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Documents in Quebec History


Last revised:
23 August 2000

Documents on the Controversy Surrounding the Language of Commercial Signs in Quebec (Bill 178) December 1988

Anglo Quebec Must Start All Over Again
William Johnson,
Columnist, Montreal Gazette,
December 19, 1988, p. B-3

OTTAWA - The masks have come off. The illusions are shattered.

English Quebec, its hopes and its faith in ruins, exposed to the savage resentment of its enemies, finds itself today abandoned by all it took to be its friends. It must start all over again.

Many English-speaking Quebecers will now take the road towards exile, joining the hundreds of thousands who have left in the past 20 years.

Those who remain must re-examine their assumptions, change their leadership, learn the toughness and the caniness required to survive as a minority in a Quebec sick with nationalist fever.

The banning of outdoor English signs, with or without the notwithstanding clause, whether for two, five, or a hundred years, sends one clear message: English is not wanted, English is viewed as a threat, and the many harassments which have decimated the community will continue, perhaps intensified.

The Quebec government's decision to ban all but French outdoor signs is the worst setback for Canadian unity since the conscription crisis of the Second World War.

It is worse than the election of the Parti Quebecois in 1976, or the imposition of Bill 101 in 1977. The PQ came to power on anger at Robert Bourassa: it seemed a fluke. The brutal suppression of English rights then was the work of separatists, surely temporary.

The PQ lost its referendum and the I985 elections. The provincial Liberals came to office on a promise to permit bilingual signs.

Minority rights guarantees

The shock, now, is to discover anti-English sentiment in the provincial Liberal Party.

The three federal parties also gave their assent, tacit or explicit, to the suppression of' English Quebec.

Make no mistake, the Meech Lake accord was one of those historic agreements in which leaders declare a great victory for peace by tacitly agreeing to sacrifice some threatened, group. Munich comes to mind.

Brian Mulroney, by giving Bourassa . a blank cheque to promote his "distinct society" at a time when Bourassa was actively repressing English in Quebec was giving a clear signal: do what you want with English in Quebec, we won't interfere.

Mulroney, as prime minister, as an English-speaking Quebecer, could have insisted that Bourassa keep his promise and give guarantees for minority rights in Quebec.

On the contrary, Mulroney said he was for the visage français of Quebec - a well-known code word for prohibiting English.

He passed Bill 72, the new Official Languages Act.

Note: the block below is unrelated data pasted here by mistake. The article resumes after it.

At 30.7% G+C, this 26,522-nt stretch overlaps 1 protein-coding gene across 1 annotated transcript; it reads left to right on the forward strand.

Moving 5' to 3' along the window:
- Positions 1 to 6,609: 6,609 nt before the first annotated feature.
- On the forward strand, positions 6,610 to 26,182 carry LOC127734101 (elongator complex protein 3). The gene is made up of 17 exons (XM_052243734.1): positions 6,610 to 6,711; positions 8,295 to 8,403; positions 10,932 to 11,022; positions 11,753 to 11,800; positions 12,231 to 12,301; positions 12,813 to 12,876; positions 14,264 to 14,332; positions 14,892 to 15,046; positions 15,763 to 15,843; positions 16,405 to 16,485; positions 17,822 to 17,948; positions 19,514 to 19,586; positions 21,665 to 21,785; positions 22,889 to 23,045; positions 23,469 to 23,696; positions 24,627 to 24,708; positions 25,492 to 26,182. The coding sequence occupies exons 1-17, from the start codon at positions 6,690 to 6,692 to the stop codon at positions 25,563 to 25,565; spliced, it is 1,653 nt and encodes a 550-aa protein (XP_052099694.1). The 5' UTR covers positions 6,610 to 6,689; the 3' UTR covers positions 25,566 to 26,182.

When the Official Languages Commissioner D'Iberville Fortier said last winter that English Quebecers were "humiliated," Mulroney disowned him.

The members of the National Assembly passed a resolution censuring the commissioner. The English-speaking members disgraced themselves by backing the resolution.

Now they must redeem that act of treachery by taking a principled stand against the banning of outdoor signs and company names in English.

John Turner also supported Bourassa’s "distinct society" without demanding minority rights guarantees or without ever denouncing the repression of English in Quebec. Ed Broadbent did the same.

In Quebec, when Meech Lake was debated in the National Assembly, none of the elected politicians in the Liberal government raised a question about guarantees for English rights.

Chose an ‘act of faith’

The Gazette editorially backed Meech Lake. Alliance Quebec said it chose to make an "act of faith" in Quebec society at a time when English was still publicly banned.

Bourassa concluded that he had tacit complicity on all sides, in Quebec, Montreal or Ottawa, and in all the provincial capitals which signed the Meech Lake accord, to do what he wanted with anglo-Quebecers.

"Social peace" could only be troubled by nationalist lions, not by the gentle souls who would rather lose their rights than make a scene.

So Bourassa will introduce his bill today to prohibit outside English signs and company names in any language but French.

Enough. No more. The elected representatives of English Quebec must dissociate themselves utterly from the provincial Liberal Party, which has become an instrument of nationalist oppression.

They must sit as independents, until the future course to be taken by English Quebec has become clear.

The three parties in the federal Parliament, which helped, by their opportunism, their lack of vision and of principle, to pave the way for today's disaster, so destructive to the future of Confederation, must articulate now a clear message disavowing what Quebec is doing.

This is not an issue that involves just Quebec. Official languages are vital to the social contract on which this country is based, and French cannot long be promoted in nine provinces if English is suppressed in Quebec.

English Quebec is threatened with extinction as a large, dynamic community. It must come together as a community to study its present and plan its future.

English Quebec must decide how to rebuild a community on the ruins of the past.

© 1999 Claude Bélanger, Marianopolis College